If you’re late to the Zadie Smith party, as I am, you need to GET IN HERE. I was totally blown away by White Teeth, Smith’s first novel, published in 1999. The story centers on three families, each with their own painful internal dynamics, who are convinced their way of life is superior, whether it be centered on scientific experiments, extreme religiosity or the pub down the road. Yet the more the families interact, the more their assumptions about the correct way of life are challenged. I was particularly impressed that she wrote the book in her early 20s because she managed to convincingly take the perspectives of a host of complex characters of various ages, races and nationalities. This story of the complexities of home, family, loyalty and faith made me understand why she is Britain’s literary darling.
I never understood the lure of crime shows and now I know why — the roles given to women are often non-existent or boring. Killing Eve is the opposite. Villanelle (code name) is a beautiful, young hit woman based in Paris. She travels the world killing people for Russian gangsters and, an obvious sociopath, feels no remorse and uses her earnings to live in luxury. Eve is an M15 security operative in London who becomes obsessed and titillated with the prospect of finding Villanelle. What unfolds is a sexy, complicated game of cat and mouse. I didn’t realize how much fun it would be to watch a show with female protagonists in the role of both detective and criminal.
“The feedback fallacy” is the stickiest thing I’ve read this year. Marcus Buckingham and Ashley Goodall make a case for revamping how we give feedback at work. Spoiler alert: It’s totally at odds with the performance review processes and tools that many of us use today.
The premise: It’s well documented that our brains start to shut down when someone tells us to correct something or highlights our shortcomings. Feedback focused on our deficits inhibits learning, whereas feedback focused on the areas in which we excel supports growth. Yet another reason to invest in identifying and nurturing our strengths instead of remediating our weaknesses.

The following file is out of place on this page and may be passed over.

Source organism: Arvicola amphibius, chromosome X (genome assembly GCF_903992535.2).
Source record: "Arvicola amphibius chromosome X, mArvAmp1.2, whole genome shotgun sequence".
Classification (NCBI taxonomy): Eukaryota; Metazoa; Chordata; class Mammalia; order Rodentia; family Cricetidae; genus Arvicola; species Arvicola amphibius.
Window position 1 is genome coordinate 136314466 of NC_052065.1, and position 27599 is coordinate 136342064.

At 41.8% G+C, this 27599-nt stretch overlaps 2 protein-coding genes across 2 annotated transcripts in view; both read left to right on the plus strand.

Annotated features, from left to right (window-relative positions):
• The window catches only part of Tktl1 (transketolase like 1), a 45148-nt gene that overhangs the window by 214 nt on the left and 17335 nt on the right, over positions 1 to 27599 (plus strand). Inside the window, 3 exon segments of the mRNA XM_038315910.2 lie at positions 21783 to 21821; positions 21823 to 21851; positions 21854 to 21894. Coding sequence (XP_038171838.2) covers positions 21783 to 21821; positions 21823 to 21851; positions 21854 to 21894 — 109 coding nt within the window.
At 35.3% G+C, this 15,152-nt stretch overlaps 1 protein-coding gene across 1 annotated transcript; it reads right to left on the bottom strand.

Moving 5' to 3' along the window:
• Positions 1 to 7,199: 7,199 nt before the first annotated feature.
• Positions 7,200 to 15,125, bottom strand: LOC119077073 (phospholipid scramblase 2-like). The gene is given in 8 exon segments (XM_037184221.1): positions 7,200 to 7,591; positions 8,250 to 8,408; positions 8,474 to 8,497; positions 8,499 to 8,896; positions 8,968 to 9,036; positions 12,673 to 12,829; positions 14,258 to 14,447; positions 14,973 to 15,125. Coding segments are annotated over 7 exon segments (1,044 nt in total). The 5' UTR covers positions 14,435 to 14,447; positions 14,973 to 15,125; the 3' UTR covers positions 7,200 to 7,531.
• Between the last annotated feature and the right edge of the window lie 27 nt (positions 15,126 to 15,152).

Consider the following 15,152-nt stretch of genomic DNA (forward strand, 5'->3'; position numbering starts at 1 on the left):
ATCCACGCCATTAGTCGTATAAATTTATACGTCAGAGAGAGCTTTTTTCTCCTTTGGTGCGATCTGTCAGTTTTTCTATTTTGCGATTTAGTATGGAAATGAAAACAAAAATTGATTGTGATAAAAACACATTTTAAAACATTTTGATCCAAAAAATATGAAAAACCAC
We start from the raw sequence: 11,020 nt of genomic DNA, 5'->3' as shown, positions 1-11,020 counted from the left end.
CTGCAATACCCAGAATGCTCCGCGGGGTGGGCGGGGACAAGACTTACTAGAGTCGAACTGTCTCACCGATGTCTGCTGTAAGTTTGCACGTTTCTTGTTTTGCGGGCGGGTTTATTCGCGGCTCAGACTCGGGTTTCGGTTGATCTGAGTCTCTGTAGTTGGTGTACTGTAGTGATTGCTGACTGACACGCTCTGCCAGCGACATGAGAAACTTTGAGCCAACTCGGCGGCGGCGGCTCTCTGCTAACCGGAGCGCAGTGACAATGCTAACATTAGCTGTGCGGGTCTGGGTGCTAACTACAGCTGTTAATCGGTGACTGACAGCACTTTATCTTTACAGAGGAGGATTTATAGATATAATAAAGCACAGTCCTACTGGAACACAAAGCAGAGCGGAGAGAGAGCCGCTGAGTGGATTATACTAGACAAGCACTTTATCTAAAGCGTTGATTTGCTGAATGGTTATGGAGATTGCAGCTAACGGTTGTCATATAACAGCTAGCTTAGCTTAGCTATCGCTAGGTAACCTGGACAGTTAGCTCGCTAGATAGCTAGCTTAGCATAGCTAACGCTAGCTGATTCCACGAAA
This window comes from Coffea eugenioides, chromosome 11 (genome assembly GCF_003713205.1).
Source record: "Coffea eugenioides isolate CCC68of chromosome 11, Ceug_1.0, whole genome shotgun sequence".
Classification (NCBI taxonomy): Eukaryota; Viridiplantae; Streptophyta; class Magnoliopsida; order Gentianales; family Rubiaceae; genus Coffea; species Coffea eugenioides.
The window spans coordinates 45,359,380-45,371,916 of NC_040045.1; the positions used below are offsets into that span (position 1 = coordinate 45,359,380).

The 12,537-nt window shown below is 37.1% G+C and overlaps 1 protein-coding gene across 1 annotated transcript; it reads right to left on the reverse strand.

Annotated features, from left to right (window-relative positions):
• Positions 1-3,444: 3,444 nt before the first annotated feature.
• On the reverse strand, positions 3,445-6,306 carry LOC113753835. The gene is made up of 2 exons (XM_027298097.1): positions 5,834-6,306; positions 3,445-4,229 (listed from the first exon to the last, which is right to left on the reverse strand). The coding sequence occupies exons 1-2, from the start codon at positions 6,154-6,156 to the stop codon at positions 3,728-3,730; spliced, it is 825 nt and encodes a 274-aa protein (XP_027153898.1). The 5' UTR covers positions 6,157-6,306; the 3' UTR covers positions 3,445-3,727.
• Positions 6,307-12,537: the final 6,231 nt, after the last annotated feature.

There are two particular takeaways I’m working on: (1) I need to frame my feedback as personal (“When you did x, I didn’t follow.”) instead of a universal truth (“That didn’t really work.”). Humans are unreliable raters of each other’s performance, so I can’t assume you know why that didn’t work for me or that it wouldn’t work for others. (2) “Great job” is the beginning of a conversation, not the end. It’s an opportunity to dig into the why and how of what worked (or didn’t). There’s a 22-minute podcast episode called “What managers get wrong about feedback” (#679) that summarizes the article if you prefer to listen.
Shoutout to my friend and co-worker, Kasey, for turning me onto this hilarious podcast. Three exceptionally clever brothers talk about whatever comes to mind. They spend at least half of each episode responding to questions from listeners or Yahoo Answers, like, “Amazon delivered a package to my house and I opened it before realizing it was addressed to our neighbor. It’s lube. What should I do?” Or, “I found a photo of my husband’s neck on his phone. There wasn’t anything on it. Can somebody help me?” It’s complete nonsense and I laughed out loud multiple times during the first episode I listened to. Looking forward to downloading more for those commutes when I need something silly.
What are we missing?! Tell us what you’ve been enjoying lately in the comments below.
(While we are still not sponsored for anything we write and recommend, we are testing Amazon Affiliate links out. So if you end up liking one of our book recommendations and buying it through our Amazon link, you will be supporting our work here at The Juggle. Thank you!)